Don't do This With 'find' - part 1

Hell is other peoples code. – Not quite Sartre.

I don’t mind using other peoples code. I’ll even submit patches if I find a problem, but discovering the same mistakes in almost half-a-dozen projects is enough to drive me insane. Here are three common red flags involving the find command and how to get around them:

If you want to be portable, don't use GNU/Linuxisms.

Compare these two commands - `find -name "*.log"` # not portable `find . -name "*.log"` # works everywhere The first one works with GNU find so it's fine for (almost) all Linux distributions. It doesn't work on older Solaris, HPUX or AIX machines and saves one dot. Lesson: specify your paths.

Know what happens when you match nothing.

The first example (shown below) works fine as long as it matches. If the find doesn’t return anything you get a syntax error.

find . -name "*.tmp" | xargs rm # pray for a .tmp file
find . -name "*.tmp" | xargs -r rm

The second example exits silently if there is nothing for it to do. As noted by Dave Cantrell, the -r option is a GNUism so be careful where you use it. You can also get around this by using find options -exec foo instead of xargs. But that comes with its own baggage. Lesson: Plan for errors.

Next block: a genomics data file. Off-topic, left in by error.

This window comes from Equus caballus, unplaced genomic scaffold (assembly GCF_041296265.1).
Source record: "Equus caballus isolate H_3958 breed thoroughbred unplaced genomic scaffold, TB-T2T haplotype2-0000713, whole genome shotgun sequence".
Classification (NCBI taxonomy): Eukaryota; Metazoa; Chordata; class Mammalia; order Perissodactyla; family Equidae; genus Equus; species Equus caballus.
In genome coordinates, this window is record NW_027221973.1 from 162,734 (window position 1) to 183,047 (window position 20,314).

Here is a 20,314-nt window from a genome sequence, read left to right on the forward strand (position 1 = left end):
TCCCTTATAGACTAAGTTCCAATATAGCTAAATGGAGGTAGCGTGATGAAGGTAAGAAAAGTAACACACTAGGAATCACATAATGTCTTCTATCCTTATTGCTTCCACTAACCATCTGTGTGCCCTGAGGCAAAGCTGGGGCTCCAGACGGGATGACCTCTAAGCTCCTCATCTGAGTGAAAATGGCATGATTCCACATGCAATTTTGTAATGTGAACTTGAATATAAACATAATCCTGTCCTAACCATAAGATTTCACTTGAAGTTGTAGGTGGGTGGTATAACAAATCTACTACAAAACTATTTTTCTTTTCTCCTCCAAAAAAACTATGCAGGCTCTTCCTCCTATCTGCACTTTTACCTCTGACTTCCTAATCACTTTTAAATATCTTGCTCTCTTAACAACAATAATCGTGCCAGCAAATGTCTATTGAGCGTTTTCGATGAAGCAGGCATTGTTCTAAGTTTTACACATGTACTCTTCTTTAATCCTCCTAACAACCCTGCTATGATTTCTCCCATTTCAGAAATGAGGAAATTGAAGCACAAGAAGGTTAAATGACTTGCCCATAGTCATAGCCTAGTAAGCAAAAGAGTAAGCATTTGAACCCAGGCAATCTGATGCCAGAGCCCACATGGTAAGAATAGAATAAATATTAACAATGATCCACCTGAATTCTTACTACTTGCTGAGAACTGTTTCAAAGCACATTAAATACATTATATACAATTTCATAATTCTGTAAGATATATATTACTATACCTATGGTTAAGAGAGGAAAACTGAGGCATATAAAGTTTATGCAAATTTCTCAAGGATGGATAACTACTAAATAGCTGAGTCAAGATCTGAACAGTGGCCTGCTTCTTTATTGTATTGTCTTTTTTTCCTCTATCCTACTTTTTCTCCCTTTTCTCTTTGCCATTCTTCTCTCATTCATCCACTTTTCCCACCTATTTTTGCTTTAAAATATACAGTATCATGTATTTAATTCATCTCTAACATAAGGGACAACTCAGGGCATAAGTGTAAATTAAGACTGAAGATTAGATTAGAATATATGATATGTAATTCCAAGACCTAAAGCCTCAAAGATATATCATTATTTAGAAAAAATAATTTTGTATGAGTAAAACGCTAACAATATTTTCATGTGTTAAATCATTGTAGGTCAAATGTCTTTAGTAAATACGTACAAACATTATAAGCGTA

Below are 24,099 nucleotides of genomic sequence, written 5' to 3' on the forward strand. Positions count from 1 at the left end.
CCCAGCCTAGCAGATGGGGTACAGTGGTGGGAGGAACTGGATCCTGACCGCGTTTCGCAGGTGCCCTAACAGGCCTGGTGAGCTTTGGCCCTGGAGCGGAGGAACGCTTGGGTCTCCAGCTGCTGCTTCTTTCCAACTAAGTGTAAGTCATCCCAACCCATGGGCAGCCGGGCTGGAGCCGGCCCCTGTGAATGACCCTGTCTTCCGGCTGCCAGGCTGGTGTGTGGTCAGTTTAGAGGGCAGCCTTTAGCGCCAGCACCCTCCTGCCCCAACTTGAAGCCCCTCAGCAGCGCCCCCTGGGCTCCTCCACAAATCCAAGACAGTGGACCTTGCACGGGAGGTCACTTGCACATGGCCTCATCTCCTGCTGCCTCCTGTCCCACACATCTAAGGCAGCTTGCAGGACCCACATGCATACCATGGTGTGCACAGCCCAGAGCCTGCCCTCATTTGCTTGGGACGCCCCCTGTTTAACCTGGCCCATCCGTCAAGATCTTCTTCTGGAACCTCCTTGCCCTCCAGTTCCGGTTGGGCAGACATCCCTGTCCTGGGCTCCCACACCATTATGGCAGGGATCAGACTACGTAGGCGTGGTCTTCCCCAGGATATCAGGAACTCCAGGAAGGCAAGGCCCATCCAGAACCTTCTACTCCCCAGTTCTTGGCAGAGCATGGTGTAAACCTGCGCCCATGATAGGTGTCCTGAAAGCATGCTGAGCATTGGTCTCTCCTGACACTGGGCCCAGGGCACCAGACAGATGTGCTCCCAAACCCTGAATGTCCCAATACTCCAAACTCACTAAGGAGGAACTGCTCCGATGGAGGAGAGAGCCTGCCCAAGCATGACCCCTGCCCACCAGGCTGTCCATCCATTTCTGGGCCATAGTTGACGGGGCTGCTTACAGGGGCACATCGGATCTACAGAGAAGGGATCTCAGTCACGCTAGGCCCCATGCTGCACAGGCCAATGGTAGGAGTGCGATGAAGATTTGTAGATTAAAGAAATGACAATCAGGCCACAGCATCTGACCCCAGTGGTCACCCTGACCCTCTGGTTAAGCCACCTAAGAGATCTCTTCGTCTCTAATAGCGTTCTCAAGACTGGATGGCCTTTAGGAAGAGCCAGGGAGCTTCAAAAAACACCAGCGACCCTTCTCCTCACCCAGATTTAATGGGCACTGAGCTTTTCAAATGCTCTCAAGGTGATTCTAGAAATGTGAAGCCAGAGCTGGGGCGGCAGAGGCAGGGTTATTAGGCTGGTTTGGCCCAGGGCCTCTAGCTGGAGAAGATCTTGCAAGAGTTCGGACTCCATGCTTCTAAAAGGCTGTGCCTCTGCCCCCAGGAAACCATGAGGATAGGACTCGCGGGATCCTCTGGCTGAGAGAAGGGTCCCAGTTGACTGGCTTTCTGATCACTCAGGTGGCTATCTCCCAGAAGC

If you're using GNU/Linuxisms then use them properly.

The GNU utilities add a number of powerful and convenient options. If you’ve decided that your script only cares about Linux use them and save a lot of hassle.

find . -ls | awk '{ printf("%s %s %d\n", $NF, $5, $7) }' # horrible
find . -printf "%p %u %s\n" # better

The first example is (possibly) more portable but it’s horrible. And not something you want to see in an init script. The second one is tied to newer versions of find but is much clearer to read, once you’ve looked up the escapes using man find. Lesson: Know your options.